Home owners paying 7% to 8% on their mortgage will not be happy-chappies and chapettes. They will be grumpy. The 2009 and 2010 tax cuts will be a dim memory and any attempt by Key to remind voters of those cuts will not be warmly received. Especially as any minute gain for workers was more than swallowed up by the rise in GST, ACC, government user-pays charges, and now their mortgages and rents.

If only a small percentage of grumpy voters change their voting away from National (or stay home) – that will mean a critical drop in support for a right-wing bloc. One or two percentage points is all that is required to change the government.

10. National has predicated its reputation as a “prudent fiscal manager”  on returning the government’s books to surplus by 2014/15. As Bill English stated  just late last year,

We remain on track to surplus in 2014/15, although it will still be a challenge to actually reach surplus in that financial year.”

[...]

On top of which is the $61 billion dollar Elephant in the room; the government debt racked up by National since taking office in 2008. As Brian Fallow wrote in the Herald in 2011,

The concern about government debt is not so much about its level, but the pace at which it is increasing. In June 2008 net government debt was $10 billion, or 5.6 per cent of GDP, and gross debt $31 billon, or 17.2 per cent of GDP.”

A lower tax-take, reported by Treasury on 11 March puts serious doubt on National’s ability to return to “remain on track to surplus in 2014/15″;

  • Total unconsolidated tax receipts for the seven months ended January 2014,  $143 million (0.4%) below the 2013 Half Year Economic and Fiscal Update (2013 HYEFU) forecast…
  • Total unconsolidated tax revenue for the seven months ended January 2014,  $459 million (1.1%) below the 2013 Half Year Economic and Fiscal Update (2013 HYEFU) forecast…
  • GST $250 million below forecast,
  • Net individuals’ taxes $191 million below forecast,
  • Customs and excise duties $156 million below forecast

The March Treasury report follows from a February report showing a similar “smaller than forecast tax take across the board“,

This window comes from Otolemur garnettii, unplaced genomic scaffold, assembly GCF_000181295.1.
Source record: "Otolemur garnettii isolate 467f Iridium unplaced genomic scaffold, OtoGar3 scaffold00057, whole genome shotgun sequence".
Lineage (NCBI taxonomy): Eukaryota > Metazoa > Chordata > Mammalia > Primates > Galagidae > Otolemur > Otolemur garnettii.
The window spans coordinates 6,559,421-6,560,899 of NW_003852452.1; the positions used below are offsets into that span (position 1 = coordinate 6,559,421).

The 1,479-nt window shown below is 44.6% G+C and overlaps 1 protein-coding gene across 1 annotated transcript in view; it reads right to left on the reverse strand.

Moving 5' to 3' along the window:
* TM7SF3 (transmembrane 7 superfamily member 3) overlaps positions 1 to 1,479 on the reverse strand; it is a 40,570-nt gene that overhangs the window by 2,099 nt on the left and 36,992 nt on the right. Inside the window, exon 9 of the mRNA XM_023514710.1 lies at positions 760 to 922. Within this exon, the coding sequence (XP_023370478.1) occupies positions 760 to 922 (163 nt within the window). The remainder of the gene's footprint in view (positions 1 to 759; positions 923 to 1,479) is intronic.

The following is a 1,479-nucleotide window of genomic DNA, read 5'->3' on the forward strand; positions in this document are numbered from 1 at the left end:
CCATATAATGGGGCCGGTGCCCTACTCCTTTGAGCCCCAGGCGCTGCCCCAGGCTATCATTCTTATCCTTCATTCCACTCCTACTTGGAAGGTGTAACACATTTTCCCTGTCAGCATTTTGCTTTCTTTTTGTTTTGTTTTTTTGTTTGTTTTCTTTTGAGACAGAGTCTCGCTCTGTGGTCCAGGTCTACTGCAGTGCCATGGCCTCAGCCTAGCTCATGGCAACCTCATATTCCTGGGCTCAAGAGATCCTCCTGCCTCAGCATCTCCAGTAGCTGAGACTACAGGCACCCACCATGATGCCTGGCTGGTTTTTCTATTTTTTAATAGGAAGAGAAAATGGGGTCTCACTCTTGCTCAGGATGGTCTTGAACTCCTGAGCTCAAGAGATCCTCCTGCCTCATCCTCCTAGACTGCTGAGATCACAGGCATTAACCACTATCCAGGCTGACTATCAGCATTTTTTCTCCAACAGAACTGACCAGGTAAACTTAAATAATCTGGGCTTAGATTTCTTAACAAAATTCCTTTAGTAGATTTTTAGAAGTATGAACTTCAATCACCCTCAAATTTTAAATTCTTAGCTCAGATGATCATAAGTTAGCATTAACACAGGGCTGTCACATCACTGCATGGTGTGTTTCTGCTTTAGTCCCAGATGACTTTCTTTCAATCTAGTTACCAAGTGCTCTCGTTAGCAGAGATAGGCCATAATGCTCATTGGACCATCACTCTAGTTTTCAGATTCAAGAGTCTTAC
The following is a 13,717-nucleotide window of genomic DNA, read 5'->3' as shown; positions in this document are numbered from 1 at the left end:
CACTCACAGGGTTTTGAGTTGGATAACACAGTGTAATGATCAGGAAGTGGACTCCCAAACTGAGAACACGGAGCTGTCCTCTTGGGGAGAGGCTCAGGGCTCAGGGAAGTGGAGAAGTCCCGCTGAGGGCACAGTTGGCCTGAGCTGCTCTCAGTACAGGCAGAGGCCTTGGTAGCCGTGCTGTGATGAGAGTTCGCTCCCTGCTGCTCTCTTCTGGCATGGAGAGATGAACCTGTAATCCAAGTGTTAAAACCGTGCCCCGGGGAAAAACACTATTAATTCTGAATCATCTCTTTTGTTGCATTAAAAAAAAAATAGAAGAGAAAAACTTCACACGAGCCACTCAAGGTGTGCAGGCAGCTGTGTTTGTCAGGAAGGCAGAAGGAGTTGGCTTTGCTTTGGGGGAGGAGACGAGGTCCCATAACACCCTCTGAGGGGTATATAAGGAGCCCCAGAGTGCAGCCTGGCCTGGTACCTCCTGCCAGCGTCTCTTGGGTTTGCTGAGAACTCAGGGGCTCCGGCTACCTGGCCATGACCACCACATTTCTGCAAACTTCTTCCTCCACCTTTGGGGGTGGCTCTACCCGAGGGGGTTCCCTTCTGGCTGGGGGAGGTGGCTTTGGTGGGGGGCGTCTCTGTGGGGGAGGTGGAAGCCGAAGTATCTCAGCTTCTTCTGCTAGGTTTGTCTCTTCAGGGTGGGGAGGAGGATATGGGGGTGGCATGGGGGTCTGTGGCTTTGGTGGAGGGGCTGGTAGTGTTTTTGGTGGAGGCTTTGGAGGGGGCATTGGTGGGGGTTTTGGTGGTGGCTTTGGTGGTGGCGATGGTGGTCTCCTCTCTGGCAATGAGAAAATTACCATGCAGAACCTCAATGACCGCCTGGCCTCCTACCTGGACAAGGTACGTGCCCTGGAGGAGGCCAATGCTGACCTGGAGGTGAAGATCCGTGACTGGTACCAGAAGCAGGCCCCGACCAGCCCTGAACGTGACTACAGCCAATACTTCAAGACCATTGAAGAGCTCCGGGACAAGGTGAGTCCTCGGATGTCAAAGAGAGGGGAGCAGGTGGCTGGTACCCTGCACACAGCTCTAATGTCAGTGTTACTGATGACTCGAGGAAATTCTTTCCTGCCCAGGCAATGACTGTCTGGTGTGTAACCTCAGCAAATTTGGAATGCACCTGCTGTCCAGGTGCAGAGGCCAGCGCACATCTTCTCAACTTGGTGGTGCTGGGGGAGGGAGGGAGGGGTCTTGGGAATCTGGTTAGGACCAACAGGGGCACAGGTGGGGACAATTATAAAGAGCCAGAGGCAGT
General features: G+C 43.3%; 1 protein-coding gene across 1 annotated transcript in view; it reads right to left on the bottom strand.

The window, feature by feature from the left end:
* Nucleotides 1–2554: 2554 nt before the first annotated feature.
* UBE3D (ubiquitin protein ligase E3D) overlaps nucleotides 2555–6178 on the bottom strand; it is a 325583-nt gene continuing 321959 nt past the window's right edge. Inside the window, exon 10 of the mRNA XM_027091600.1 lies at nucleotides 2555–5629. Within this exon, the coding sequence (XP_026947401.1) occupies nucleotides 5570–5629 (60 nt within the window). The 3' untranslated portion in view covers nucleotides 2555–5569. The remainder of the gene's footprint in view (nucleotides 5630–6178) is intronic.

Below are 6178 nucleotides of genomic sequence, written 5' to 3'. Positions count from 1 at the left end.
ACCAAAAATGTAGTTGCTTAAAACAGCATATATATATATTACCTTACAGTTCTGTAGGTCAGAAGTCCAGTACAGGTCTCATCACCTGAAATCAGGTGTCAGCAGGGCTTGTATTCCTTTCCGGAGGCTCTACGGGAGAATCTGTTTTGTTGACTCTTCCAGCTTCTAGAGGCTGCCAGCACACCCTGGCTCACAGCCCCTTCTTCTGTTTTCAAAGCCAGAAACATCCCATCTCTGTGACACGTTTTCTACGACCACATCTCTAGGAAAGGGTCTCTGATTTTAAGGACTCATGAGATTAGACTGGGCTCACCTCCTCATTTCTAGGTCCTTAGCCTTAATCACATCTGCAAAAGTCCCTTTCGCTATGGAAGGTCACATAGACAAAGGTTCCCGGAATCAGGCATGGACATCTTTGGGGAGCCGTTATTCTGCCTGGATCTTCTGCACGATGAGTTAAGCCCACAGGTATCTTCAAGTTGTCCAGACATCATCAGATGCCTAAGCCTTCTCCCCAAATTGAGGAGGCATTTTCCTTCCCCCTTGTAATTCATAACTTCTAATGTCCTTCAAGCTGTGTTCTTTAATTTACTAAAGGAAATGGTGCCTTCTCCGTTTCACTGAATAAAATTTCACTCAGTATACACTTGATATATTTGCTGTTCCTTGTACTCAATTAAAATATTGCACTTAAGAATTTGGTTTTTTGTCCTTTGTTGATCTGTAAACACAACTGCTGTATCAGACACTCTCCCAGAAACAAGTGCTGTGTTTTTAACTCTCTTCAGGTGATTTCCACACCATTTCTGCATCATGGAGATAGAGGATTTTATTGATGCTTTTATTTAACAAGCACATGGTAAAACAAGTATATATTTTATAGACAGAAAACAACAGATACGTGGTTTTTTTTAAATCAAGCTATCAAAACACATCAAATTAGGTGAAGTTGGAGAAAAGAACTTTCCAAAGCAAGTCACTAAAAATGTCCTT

The Crown’s operating balance before gains and losses (obegal) was a deficit of $1.79 billion in the six months ended December 31, $380 million wider than forecast in its Dec. 17 half-year economic and fiscal update, and down from a shortfall of $3.19 billion a year earlier. Core tax revenue was $602 million below forecast at $29.18 billion.

[...]

The smaller tax take was across the board, with GST 2.3 per cent below forecast at $7.5 billion, source deductions for personal income tax 1.2 per cent below forecast at $11.71 billion, and total corporate tax 4.9 per cent below expectations at $3.56 billion.

As I wrote on 1 March, should National fail in that single-minded obsession, the public will not take kindly to any excuses from Key, English, et al. Not when tax payer’s money has been sprayed around with largesse by way of corporate welfarism. Throwing millions at Rio Tinto, Warner Bros, China Southern Airlines, Canterbury Finance, etc, will be hard to justify when National has to borrow further to balance the books.

Any economic “recovery” is fragile; dependent on overseas factors; and will bring new problems. Little wonder that Key brought the election date forward by two months. Mortgage rates by the end of the year will be nudging 7%.

Not much of a Christmas present for New Zealanders.

As such, Labour must begin to attack Key’s government in this area. This will be a grand opportunity for the Left to finally drive a stake through the “heart” of National’s undeserved reputation as  being a “responsible economic manager”.

National remains utterly vulnerable during this year’s election.

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References

Interest.co.nz:  Bernard Hickey looks at what the Reserve Bank’s OCR decision means for mortgage rates and house prices

Radio NZ: Reserve Bank warns of more interest rate rises